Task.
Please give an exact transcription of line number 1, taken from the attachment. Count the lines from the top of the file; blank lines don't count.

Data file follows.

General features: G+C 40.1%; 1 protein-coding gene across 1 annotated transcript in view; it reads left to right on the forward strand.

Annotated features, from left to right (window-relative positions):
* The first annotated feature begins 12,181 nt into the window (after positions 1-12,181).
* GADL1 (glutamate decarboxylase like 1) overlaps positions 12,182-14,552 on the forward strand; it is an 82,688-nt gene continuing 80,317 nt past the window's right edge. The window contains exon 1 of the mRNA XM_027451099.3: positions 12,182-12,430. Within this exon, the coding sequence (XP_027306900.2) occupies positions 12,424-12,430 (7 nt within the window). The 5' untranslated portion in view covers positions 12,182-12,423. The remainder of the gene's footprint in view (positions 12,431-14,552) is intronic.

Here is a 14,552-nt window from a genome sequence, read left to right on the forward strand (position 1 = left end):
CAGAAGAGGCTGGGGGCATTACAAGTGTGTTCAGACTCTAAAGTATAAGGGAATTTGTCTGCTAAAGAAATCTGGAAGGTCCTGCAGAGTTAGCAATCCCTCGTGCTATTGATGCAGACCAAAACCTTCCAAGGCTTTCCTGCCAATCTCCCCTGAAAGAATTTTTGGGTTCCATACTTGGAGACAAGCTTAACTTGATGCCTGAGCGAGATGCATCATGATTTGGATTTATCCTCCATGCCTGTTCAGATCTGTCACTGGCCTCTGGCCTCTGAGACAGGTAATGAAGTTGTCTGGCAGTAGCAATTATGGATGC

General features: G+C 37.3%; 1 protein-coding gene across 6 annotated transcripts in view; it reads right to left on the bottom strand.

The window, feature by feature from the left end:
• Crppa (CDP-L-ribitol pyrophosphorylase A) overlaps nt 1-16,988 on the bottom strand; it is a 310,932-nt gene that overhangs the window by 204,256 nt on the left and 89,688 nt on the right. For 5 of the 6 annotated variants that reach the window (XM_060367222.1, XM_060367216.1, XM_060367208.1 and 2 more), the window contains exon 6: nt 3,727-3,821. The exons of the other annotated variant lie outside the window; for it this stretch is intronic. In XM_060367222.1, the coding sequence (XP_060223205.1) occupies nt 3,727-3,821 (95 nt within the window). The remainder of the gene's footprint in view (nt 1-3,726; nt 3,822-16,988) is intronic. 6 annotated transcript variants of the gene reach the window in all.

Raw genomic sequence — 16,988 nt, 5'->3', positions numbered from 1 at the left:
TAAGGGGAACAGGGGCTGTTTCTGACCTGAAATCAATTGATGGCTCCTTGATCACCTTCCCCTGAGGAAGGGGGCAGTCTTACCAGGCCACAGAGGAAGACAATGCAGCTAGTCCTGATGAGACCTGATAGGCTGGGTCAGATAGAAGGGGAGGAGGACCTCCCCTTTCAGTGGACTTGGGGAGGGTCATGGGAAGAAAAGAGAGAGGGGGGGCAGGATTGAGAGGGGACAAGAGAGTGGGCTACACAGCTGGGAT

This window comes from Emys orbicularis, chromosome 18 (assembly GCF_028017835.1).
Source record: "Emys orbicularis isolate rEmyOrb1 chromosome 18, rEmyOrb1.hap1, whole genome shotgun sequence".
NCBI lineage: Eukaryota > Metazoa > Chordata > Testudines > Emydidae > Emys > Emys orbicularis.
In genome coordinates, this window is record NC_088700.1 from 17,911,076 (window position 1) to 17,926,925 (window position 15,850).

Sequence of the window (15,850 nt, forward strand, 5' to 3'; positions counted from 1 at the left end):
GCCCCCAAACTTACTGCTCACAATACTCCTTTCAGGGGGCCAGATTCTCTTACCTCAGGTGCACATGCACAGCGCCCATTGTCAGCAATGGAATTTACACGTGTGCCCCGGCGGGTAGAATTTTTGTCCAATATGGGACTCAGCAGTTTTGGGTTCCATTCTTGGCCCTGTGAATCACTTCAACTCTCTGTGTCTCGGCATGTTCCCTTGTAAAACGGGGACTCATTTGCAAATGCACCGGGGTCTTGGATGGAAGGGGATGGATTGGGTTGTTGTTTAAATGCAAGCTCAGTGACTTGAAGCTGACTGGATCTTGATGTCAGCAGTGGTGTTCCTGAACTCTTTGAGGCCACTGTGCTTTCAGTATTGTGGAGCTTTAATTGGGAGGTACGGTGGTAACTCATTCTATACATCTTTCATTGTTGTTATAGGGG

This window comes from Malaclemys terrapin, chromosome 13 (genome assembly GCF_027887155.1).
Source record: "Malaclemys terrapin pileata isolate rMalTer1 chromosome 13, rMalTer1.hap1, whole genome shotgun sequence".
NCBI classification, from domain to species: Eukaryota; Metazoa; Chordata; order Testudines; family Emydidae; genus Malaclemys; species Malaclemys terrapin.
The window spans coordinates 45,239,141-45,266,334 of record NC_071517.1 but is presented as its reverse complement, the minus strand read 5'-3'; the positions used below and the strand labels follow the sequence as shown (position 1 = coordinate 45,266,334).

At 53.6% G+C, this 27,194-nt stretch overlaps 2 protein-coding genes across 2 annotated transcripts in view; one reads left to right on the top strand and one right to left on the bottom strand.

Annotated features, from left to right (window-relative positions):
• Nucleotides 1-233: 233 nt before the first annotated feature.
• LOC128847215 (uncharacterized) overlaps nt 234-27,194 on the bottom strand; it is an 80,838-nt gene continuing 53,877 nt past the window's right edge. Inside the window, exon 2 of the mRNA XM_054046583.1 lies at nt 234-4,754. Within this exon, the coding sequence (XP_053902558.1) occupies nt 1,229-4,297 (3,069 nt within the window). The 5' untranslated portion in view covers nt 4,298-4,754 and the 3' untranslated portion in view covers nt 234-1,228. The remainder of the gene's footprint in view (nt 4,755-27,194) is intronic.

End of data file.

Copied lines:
General features: G+C 40.1%; 1 protein-coding gene across 1 annotated transcript in view; it reads left to right on the forward strand.